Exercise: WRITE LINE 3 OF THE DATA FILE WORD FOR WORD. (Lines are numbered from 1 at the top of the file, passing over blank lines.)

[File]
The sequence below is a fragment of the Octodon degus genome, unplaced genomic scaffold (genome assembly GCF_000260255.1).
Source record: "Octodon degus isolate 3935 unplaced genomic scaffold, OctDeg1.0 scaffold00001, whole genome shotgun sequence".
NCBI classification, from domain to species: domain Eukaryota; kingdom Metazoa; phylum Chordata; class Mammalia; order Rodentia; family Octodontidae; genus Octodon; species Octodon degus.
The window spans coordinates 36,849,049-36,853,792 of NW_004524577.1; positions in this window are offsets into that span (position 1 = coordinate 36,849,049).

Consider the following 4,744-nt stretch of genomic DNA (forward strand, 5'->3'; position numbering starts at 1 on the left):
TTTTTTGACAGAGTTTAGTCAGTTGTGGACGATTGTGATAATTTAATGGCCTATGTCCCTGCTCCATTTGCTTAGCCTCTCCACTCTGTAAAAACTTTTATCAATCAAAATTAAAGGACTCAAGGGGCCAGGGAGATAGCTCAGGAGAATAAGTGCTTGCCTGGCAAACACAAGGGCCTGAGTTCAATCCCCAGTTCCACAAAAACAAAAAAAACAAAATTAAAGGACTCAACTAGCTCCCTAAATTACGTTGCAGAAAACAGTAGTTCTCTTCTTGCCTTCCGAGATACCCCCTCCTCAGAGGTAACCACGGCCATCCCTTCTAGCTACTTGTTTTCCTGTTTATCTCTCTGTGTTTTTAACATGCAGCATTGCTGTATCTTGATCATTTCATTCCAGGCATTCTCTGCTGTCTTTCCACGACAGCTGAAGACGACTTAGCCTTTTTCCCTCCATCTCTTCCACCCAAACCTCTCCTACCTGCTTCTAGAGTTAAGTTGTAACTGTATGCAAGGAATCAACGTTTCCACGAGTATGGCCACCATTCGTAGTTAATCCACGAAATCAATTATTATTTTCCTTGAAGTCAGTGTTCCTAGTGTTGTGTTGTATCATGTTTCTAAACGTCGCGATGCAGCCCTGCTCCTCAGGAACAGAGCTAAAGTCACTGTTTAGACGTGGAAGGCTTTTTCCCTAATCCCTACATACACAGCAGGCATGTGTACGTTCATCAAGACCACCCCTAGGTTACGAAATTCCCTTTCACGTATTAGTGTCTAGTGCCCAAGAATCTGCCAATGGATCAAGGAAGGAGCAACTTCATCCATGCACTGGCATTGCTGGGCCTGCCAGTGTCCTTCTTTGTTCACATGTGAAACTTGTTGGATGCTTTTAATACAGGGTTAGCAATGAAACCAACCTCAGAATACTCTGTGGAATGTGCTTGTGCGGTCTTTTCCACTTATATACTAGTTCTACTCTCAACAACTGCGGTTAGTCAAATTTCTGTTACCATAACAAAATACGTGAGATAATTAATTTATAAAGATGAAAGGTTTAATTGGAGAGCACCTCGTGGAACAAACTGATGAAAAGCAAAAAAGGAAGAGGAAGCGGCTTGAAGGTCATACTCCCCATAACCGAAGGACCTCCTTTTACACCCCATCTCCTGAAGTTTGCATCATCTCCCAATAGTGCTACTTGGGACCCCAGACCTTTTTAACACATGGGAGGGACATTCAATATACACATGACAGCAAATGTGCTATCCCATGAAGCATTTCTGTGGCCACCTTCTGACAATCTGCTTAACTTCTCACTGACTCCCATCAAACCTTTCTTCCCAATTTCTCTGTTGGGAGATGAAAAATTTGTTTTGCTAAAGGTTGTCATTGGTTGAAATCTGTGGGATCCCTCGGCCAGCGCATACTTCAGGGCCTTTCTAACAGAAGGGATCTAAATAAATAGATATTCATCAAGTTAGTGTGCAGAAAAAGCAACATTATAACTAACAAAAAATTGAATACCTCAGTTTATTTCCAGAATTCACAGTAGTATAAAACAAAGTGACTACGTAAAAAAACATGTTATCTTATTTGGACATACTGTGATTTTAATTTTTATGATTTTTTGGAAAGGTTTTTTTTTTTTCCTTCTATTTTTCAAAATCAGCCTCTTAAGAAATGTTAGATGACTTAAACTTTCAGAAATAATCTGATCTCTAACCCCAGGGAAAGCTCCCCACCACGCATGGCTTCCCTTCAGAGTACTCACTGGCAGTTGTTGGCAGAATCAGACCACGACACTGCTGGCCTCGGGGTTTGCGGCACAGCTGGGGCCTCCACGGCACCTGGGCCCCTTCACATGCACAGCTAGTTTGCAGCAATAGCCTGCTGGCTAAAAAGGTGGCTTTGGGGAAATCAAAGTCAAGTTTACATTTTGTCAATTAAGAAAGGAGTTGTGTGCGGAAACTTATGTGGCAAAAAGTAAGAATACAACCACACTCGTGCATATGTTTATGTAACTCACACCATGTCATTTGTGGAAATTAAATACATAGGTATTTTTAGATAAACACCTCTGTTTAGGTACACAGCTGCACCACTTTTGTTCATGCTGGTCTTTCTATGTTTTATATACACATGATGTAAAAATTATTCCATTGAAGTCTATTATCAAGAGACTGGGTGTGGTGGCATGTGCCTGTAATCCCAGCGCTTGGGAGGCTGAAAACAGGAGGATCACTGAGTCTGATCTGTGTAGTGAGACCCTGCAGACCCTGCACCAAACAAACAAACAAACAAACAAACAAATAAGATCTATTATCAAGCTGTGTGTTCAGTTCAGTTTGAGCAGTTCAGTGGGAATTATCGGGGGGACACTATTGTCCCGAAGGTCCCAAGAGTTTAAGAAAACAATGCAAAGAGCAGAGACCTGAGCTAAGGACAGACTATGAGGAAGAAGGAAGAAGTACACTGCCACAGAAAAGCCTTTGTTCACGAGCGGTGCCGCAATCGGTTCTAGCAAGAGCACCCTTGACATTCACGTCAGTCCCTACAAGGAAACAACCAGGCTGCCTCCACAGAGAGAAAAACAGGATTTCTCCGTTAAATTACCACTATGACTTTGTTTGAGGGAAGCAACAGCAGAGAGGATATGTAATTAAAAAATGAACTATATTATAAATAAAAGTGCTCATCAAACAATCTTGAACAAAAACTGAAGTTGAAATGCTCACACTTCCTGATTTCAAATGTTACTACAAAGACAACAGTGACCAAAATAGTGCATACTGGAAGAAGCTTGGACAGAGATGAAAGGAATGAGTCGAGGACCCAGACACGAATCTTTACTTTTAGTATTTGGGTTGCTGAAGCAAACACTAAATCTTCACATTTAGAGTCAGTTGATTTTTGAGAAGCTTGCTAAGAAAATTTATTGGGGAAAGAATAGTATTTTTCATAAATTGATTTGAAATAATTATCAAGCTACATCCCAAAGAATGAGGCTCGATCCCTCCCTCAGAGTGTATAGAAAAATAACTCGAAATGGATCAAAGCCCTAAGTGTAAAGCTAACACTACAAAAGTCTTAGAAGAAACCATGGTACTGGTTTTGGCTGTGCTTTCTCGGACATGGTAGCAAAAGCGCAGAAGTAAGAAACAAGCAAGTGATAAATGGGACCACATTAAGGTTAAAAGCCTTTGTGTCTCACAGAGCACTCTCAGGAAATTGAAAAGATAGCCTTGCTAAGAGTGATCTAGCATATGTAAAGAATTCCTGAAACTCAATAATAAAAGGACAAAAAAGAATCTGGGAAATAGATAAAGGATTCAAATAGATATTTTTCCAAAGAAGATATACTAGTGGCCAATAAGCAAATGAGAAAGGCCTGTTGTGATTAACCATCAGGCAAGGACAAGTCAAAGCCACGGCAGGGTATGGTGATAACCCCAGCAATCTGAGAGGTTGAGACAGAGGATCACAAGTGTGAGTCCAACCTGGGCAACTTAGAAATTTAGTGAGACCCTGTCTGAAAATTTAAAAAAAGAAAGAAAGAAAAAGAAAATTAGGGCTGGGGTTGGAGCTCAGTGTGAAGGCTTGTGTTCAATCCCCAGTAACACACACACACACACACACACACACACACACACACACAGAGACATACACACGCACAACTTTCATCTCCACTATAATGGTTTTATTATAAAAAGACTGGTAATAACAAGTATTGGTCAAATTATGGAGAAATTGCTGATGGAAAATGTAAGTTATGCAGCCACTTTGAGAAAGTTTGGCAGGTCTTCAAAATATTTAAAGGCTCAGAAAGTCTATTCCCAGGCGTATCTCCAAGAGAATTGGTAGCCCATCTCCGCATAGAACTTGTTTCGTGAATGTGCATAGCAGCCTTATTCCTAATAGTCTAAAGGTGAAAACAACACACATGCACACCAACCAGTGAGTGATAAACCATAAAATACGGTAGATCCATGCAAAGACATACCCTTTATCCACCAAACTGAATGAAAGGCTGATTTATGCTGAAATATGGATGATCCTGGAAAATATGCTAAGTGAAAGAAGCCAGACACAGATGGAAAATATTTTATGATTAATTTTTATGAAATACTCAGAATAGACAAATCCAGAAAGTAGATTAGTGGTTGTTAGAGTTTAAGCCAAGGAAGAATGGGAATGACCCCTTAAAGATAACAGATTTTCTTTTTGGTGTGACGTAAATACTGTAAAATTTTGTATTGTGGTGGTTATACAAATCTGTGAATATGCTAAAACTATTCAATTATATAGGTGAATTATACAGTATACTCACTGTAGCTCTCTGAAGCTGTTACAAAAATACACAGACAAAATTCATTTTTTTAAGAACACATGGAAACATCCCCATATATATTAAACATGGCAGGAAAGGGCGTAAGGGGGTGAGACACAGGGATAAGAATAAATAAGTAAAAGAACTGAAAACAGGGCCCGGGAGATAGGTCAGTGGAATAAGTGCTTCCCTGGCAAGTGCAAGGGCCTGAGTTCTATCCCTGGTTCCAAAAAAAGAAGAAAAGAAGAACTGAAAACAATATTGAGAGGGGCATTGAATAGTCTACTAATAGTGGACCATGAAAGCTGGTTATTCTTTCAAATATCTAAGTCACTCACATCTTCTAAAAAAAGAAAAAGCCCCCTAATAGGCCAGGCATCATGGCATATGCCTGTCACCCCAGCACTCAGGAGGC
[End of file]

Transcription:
NCBI classification, from domain to species: domain Eukaryota; kingdom Metazoa; phylum Chordata; class Mammalia; order Rodentia; family Octodontidae; genus Octodon; species Octodon degus.